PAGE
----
Maps showing the locations of language homelands are available for most countries of the world. Most of the maps make use of polygons to show the approximate boundaries of the language groups. No claim is made for precision in the placement of these boundaries, which in many instances overlap with those of other languages. Reference numbers are used on some maps where space does not allow the placement of language names. For some maps where the language boundaries are not known, the names or numbers appear alone.
The earliest maps in Ethnologue were hand drawn. Maps of Central and South America were commissioned for the 10th edition, and some maps of Africa were added in the 11th. For the 12th edition computer-generated maps were developed as part of the Language Mapping Project carried out jointly with Global Mapping International (GMI). For the sixteenth edition, all of the maps were redrawn with a new and clearer design. The current maps are drawn using ArcGIS® software published by Esri®. The capabilities afforded to us by a new generation of software have made it possible to improve the way that we show the family association of each language and the overlap of languages. We continue to increase the level of geographic detail included in the maps to aid in the location of languages within countries.
The maps are drawn using Geodata from worldgeosets.com as the underlying geographic database. This is the Seamless Digital Chart of the World (SDCW) published by GMI. The SDCW has a finer level of resolution than the base map used in editions prior to the 16th. In that edition, all the language polygons were repositioned to fit the greater detail of geographic features offered by that new database. This is an ongoing process and we continue to improve the accuracy and precision with which the language areas are plotted, particularly with the increased use of location data collected by GPS units and satellite imagery.
The introduction of GPS data has also meant that the data is becoming increasingly detailed. Smooth generalized curves are being replaced by more complex features and, in some countries, we are now able to provide a more accurate representation of the complexity where speakers from several language groups live in the same area. We continue to look for ways to improve the depiction of the language groups on the maps. The change to a primarily online format and multiple print volumes has given greater freedom to increase the number of maps. We have taken advantage of this to redesign the maps of some countries at larger scales. Also we continue to add to the maps the changes in the ISO 639-3 inventory of languages. The language polygons are available in a product jointly published with GMI named the World Language Mapping System; see http://www.worldgeodatasets.com/language .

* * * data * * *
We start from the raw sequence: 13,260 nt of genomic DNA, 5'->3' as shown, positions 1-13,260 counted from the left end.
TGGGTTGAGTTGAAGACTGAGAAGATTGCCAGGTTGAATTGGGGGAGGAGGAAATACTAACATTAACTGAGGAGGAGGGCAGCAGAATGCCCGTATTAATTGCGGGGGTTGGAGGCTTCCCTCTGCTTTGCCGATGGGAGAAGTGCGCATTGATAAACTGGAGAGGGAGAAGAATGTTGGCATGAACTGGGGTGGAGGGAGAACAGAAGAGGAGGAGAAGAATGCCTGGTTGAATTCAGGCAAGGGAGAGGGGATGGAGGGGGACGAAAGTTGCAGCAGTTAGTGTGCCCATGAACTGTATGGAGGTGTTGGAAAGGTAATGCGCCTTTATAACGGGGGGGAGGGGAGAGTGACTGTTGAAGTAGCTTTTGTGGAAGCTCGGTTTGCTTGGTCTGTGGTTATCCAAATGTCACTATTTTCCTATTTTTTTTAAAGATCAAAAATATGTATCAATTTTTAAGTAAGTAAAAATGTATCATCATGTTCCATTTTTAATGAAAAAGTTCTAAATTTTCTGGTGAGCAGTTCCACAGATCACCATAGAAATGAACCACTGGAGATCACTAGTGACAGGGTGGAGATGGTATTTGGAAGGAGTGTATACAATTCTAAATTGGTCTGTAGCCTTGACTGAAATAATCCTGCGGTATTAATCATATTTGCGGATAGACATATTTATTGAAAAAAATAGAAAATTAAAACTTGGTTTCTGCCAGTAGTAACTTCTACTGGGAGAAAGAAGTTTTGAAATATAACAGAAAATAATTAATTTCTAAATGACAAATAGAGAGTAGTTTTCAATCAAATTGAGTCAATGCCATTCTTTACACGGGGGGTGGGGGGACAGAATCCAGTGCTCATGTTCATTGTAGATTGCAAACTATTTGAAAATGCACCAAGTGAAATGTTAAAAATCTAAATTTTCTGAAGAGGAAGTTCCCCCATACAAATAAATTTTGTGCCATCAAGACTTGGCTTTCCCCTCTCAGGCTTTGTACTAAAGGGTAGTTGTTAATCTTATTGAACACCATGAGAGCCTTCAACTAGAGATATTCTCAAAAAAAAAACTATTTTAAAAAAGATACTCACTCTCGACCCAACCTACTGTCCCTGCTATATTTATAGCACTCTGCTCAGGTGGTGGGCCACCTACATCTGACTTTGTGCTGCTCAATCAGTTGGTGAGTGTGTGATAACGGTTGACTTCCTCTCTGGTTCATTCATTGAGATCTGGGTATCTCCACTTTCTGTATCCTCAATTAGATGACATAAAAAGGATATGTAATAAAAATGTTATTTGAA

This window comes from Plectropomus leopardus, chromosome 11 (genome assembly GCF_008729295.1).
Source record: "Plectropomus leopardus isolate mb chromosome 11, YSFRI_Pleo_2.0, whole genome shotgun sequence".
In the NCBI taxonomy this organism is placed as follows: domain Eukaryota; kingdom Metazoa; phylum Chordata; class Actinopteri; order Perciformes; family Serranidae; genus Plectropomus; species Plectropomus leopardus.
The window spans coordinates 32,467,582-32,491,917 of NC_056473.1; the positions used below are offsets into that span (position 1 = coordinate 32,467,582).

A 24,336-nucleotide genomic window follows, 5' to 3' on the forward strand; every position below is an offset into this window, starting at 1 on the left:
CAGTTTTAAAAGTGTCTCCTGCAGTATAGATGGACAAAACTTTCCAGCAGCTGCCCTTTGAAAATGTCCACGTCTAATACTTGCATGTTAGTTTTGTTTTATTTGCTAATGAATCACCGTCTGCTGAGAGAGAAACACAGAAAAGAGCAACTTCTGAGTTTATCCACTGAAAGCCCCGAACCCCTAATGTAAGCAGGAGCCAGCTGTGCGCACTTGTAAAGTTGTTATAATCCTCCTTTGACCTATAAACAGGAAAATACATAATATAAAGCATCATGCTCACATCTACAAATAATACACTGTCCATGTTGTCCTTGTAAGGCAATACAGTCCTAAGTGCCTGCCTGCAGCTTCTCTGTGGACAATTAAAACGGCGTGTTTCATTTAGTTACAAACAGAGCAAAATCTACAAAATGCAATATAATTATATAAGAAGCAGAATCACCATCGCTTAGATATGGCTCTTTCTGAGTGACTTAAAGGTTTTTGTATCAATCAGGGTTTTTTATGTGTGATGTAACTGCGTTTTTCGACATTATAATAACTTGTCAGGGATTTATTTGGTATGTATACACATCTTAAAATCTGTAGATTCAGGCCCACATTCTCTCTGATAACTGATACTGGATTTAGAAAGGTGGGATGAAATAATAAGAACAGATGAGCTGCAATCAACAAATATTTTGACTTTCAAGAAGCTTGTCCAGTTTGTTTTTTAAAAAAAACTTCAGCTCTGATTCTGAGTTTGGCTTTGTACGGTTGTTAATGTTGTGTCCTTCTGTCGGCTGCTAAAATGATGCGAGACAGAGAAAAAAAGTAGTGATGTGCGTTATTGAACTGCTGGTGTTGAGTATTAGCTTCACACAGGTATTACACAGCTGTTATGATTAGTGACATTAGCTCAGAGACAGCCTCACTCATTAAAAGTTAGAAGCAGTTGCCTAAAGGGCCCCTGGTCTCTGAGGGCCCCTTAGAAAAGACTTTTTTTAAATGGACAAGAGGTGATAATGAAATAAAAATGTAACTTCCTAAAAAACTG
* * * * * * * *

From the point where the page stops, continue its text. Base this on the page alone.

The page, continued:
We acknowledge use on some maps of national park data adapted from the International Union for Conservation of Nature (IUCN) and United Nations Environment Program - World Conservation Monitoring Centre (UNEP-WCMC) (2015), The World Database on Protected Areas (WDPA), is available at www.protectedplanet.net .
The maps use a variety of map projections: African equatorial countries use the Sinusoidal projection; other equatorial countries use the Mercator (cylindrical) projection; maps of countries in higher latitudes use the Lambert Conformal Conic projection.
As with all of the content of the Ethnologue, no political statement is intended by the identification of any territory separately in a map or in the language listings nor by the placement of any boundary lines for any languages or countries on any map.